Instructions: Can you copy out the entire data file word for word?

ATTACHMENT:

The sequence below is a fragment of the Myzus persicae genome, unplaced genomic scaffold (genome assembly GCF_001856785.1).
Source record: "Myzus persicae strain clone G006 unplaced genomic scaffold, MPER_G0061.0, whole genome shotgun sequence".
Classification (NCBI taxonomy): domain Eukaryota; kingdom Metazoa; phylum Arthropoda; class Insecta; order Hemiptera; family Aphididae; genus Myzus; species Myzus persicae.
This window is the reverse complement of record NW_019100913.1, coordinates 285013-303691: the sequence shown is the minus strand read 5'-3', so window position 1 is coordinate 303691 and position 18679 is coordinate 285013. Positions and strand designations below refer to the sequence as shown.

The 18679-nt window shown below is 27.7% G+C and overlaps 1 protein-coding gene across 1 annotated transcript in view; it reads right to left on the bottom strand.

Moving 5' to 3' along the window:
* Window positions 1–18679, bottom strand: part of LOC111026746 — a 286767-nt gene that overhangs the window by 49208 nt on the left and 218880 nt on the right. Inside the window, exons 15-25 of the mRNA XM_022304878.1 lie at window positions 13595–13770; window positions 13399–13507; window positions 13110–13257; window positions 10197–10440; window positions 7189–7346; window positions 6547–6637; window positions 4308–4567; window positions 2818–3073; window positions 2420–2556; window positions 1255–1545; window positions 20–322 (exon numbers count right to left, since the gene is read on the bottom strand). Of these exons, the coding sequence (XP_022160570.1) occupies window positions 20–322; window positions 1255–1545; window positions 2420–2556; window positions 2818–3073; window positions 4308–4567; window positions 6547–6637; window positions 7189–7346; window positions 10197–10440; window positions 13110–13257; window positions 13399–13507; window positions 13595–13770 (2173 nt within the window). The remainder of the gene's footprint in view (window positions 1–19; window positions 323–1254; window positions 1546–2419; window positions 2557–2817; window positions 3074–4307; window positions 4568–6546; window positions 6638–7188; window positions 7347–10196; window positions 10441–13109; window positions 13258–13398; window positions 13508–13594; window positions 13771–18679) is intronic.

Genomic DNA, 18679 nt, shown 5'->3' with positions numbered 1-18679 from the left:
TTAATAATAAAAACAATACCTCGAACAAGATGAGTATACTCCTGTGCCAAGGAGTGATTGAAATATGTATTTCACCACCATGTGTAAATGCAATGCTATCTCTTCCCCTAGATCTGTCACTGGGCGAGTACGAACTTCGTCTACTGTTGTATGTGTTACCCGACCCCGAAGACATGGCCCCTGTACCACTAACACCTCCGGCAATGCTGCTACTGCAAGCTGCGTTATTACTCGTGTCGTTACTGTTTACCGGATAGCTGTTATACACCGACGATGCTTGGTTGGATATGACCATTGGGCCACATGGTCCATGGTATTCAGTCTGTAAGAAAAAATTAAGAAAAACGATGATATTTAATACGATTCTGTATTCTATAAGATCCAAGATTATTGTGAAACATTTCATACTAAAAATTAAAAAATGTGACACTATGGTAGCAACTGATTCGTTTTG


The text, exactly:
The sequence below is a fragment of the Myzus persicae genome, unplaced genomic scaffold (genome assembly GCF_001856785.1).
Source record: "Myzus persicae strain clone G006 unplaced genomic scaffold, MPER_G0061.0, whole genome shotgun sequence".
Classification (NCBI taxonomy): domain Eukaryota; kingdom Metazoa; phylum Arthropoda; class Insecta; order Hemiptera; family Aphididae; genus Myzus; species Myzus persicae.
This window is the reverse complement of record NW_019100913.1, coordinates 285013-303691: the sequence shown is the minus strand read 5'-3', so window position 1 is coordinate 303691 and position 18679 is coordinate 285013. Positions and strand designations below refer to the sequence as shown.

The 18679-nt window shown below is 27.7% G+C and overlaps 1 protein-coding gene across 1 annotated transcript in view; it reads right to left on the bottom strand.

Moving 5' to 3' along the window:
* Window positions 1–18679, bottom strand: part of LOC111026746 — a 286767-nt gene that overhangs the window by 49208 nt on the left and 218880 nt on the right. Inside the window, exons 15-25 of the mRNA XM_022304878.1 lie at window positions 13595–13770; window positions 13399–13507; window positions 13110–13257; window positions 10197–10440; window positions 7189–7346; window positions 6547–6637; window positions 4308–4567; window positions 2818–3073; window positions 2420–2556; window positions 1255–1545; window positions 20–322 (exon numbers count right to left, since the gene is read on the bottom strand). Of these exons, the coding sequence (XP_022160570.1) occupies window positions 20–322; window positions 1255–1545; window positions 2420–2556; window positions 2818–3073; window positions 4308–4567; window positions 6547–6637; window positions 7189–7346; window positions 10197–10440; window positions 13110–13257; window positions 13399–13507; window positions 13595–13770 (2173 nt within the window). The remainder of the gene's footprint in view (window positions 1–19; window positions 323–1254; window positions 1546–2419; window positions 2557–2817; window positions 3074–4307; window positions 4568–6546; window positions 6638–7188; window positions 7347–10196; window positions 10441–13109; window positions 13258–13398; window positions 13508–13594; window positions 13771–18679) is intronic.

Genomic DNA, 18679 nt, shown 5'->3' with positions numbered 1-18679 from the left:
TTAATAATAAAAACAATACCTCGAACAAGATGAGTATACTCCTGTGCCAAGGAGTGATTGAAATATGTATTTCACCACCATGTGTAAATGCAATGCTATCTCTTCCCCTAGATCTGTCACTGGGCGAGTACGAACTTCGTCTACTGTTGTATGTGTTACCCGACCCCGAAGACATGGCCCCTGTACCACTAACACCTCCGGCAATGCTGCTACTGCAAGCTGCGTTATTACTCGTGTCGTTACTGTTTACCGGATAGCTGTTATACACCGACGATGCTTGGTTGGATATGACCATTGGGCCACATGGTCCATGGTATTCAGTCTGTAAGAAAAAATTAAGAAAAACGATGATATTTAATACGATTCTGTATTCTATAAGATCCAAGATTATTGTGAAACATTTCATACTAAAAATTAAAAAATGTGACACTATGGTAGCAACTGATTCGTTTTG